This is the first article in a two-part series.
What else should the procurement and supply professional consider?
In this article, I intend to look past the dollar savings on product unit prices for procurement savings opportunities. I do, however, intend to look at reduction in spend with minimum risk as well as to tirelessly look for further savings.
I and others have written about this on many occasions. It is a topic that will always remain relevant, though, and if we ignore it, it is at our own peril. Spend reduction opportunities are something we always need to have on the agenda, and we should assess each opportunity as it arises.
When I talk about spend reduction opportunities, I do not mean continually forcing your supplier’s back against the wall. While this strategy could arguably have merit on some occasions, it is meaningless if a supplier’s ability to provide the expected service levels is compromised. I also do not propose cutting areas of spend like maintenance or production input costs, without first performing a sound investigation and risk assessment.
All savings initiatives must be on the table.
However, I do consider all initiatives and all stakeholders and along with all supply partners. There should be no “sacred cow.” In other words, every savings opportunity should be considered, and none should be off limits.
A balanced view of savings - as opposed to “slash and burn” - is going to result in the identification of meaningful opportunities. To be sure, the law of diminishing returns will reduce benefit thresholds progressively over time. Therefore, individual product unit prices should be heading in the direction of “best possible price.” Committed relationships (meaning shared goals and objectives) with our suppliers and internal stakeholders will help us achieve the best collective outcome.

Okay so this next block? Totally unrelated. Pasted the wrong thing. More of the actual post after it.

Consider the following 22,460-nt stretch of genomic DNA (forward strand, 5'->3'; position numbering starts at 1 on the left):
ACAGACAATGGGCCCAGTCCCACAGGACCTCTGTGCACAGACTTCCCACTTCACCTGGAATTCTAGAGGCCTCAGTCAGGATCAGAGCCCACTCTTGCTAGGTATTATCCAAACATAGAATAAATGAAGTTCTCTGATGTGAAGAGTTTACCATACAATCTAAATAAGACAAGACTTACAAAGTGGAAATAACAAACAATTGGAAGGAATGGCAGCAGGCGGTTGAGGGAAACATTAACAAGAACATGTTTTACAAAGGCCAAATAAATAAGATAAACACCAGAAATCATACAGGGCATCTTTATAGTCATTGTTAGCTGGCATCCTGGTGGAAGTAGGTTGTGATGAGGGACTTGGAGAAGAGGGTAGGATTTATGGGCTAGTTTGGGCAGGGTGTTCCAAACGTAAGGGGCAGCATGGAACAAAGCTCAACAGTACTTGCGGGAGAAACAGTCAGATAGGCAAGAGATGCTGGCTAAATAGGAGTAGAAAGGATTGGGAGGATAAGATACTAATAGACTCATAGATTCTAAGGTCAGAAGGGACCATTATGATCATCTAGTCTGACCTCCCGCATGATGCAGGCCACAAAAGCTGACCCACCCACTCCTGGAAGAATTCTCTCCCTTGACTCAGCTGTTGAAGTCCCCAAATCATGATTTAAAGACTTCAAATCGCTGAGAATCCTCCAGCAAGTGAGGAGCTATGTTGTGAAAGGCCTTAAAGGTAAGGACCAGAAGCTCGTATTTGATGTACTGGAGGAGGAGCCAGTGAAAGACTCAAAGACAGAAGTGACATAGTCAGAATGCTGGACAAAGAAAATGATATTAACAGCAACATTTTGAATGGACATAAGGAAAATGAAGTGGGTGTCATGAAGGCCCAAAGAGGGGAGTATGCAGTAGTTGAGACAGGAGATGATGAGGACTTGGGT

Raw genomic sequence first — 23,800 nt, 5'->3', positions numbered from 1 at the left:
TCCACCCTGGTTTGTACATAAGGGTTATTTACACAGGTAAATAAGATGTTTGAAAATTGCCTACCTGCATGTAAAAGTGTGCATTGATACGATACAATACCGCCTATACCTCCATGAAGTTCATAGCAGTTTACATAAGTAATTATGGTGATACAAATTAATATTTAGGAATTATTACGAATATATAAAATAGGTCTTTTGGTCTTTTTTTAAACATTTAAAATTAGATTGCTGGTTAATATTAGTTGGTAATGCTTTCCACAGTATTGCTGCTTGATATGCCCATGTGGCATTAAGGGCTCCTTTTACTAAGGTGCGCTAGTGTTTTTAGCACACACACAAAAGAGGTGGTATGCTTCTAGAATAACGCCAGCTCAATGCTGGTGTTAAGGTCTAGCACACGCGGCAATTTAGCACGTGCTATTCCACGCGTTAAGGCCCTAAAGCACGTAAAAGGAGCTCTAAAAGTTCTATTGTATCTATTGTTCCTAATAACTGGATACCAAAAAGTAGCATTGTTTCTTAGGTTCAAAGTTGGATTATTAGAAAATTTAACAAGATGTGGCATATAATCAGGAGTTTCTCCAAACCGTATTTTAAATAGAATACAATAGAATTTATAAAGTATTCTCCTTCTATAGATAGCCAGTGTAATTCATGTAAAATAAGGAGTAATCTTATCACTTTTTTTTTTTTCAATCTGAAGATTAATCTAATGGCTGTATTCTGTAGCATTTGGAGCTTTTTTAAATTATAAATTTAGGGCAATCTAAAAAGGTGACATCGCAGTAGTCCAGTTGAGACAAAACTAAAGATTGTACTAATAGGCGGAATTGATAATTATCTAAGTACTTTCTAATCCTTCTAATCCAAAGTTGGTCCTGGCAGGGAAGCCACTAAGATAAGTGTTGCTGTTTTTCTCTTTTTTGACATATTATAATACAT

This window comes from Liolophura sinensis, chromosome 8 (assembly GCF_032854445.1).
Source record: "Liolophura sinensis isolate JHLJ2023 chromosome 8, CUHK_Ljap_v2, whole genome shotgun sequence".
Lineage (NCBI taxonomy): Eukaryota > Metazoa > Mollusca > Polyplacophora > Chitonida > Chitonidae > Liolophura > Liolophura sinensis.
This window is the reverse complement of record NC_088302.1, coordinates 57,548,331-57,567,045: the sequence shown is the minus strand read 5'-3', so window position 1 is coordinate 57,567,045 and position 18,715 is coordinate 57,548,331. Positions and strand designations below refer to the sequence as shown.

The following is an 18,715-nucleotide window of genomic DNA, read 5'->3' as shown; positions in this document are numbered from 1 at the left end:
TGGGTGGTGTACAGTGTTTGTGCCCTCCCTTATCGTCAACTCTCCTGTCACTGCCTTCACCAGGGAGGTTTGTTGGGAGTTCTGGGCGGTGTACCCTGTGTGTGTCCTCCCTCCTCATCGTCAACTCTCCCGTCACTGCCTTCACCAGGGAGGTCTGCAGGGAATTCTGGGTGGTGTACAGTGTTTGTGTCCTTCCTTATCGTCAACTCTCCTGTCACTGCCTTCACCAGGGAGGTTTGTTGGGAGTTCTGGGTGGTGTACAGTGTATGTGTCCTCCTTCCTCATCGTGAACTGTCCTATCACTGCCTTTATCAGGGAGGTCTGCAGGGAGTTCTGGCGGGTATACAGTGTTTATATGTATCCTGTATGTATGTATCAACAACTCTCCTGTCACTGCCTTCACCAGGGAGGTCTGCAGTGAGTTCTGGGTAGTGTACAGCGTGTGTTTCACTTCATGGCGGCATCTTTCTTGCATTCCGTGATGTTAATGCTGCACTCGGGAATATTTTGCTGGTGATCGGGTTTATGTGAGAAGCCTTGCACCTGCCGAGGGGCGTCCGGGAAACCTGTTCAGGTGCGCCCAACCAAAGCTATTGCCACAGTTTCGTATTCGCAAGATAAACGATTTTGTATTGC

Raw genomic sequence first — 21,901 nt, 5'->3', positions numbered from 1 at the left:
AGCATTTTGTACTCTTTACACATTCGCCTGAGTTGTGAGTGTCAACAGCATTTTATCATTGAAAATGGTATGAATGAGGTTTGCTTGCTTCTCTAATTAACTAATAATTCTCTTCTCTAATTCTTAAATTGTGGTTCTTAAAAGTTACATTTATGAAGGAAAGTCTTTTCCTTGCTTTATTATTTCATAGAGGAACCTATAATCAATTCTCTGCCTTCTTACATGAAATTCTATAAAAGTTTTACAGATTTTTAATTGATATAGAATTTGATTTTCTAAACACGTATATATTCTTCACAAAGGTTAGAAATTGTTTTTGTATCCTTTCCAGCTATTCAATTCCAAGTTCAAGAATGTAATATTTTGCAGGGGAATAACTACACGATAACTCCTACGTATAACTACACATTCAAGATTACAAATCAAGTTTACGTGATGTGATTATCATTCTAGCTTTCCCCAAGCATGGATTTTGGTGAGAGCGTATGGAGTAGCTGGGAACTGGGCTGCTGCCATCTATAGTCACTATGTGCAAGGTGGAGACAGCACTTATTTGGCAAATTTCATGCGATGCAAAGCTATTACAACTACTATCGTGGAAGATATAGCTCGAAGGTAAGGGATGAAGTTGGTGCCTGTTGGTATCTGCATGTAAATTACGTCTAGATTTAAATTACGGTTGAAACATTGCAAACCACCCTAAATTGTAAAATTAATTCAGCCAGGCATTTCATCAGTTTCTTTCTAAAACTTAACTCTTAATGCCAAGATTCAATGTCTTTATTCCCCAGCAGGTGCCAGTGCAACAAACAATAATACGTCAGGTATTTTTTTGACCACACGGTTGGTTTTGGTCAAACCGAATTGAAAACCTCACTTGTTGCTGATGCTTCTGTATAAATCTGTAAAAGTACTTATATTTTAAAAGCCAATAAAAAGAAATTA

Then what comes next? The savings hyperbola will always approach the horizontal or vertical axis but never arrives. This means there will always be savings opportunities to be had, notwithstanding the diminishing return.
Spend management is not a one-time deal.
As businesses face a squeeze on margins and market shares, ongoing efforts must be made to get “more bang for their buck.” Even market leaders need to remain relevant, and this can only be done when innovation is high on the agenda and all things are considered relevant in terms of spend management. If this not the case, then any advantage the market leader may have could quickly disappear.
That being said, innovation is not the focus of this article; spend management is. Let’s look at telecommunications and air travel; both the cost of calls and the cost of air travel have decreased markedly over the years. Of course, I use these examples with caution since this is only a small part of a much bigger picture to consider for both industries in terms of cost and spend management.
The point is that airlines and telecommunications companies have had to look at more attractive pricing for their customers or face losing them to competitors. Cost cutting and spend management would no doubt make a real impact. Businesses should be constantly re-evaluating their cost-cutting and spend management strategies, while making sure that they are also sustainable and low risk (I do not believe there is such a thing as no risk).
What categories should organizations examine?
Besides this, companies should ask themselves if there are new areas to consider or old areas to re-consider. They should think about packaging, logistics, and rationalization/standardization opportunities. An increase in business process efficiency is also an area for improvement.
Paying less for something ought not to be viewed as exclusive as far as savings realizations are concerned. Making an informed decision more quickly allows for improved reaction times – something that is important in a competitive market where leaders wants to remain leaders.
In Part 2, I will take a closer look at these categories as areas for cutting costs and managing spend.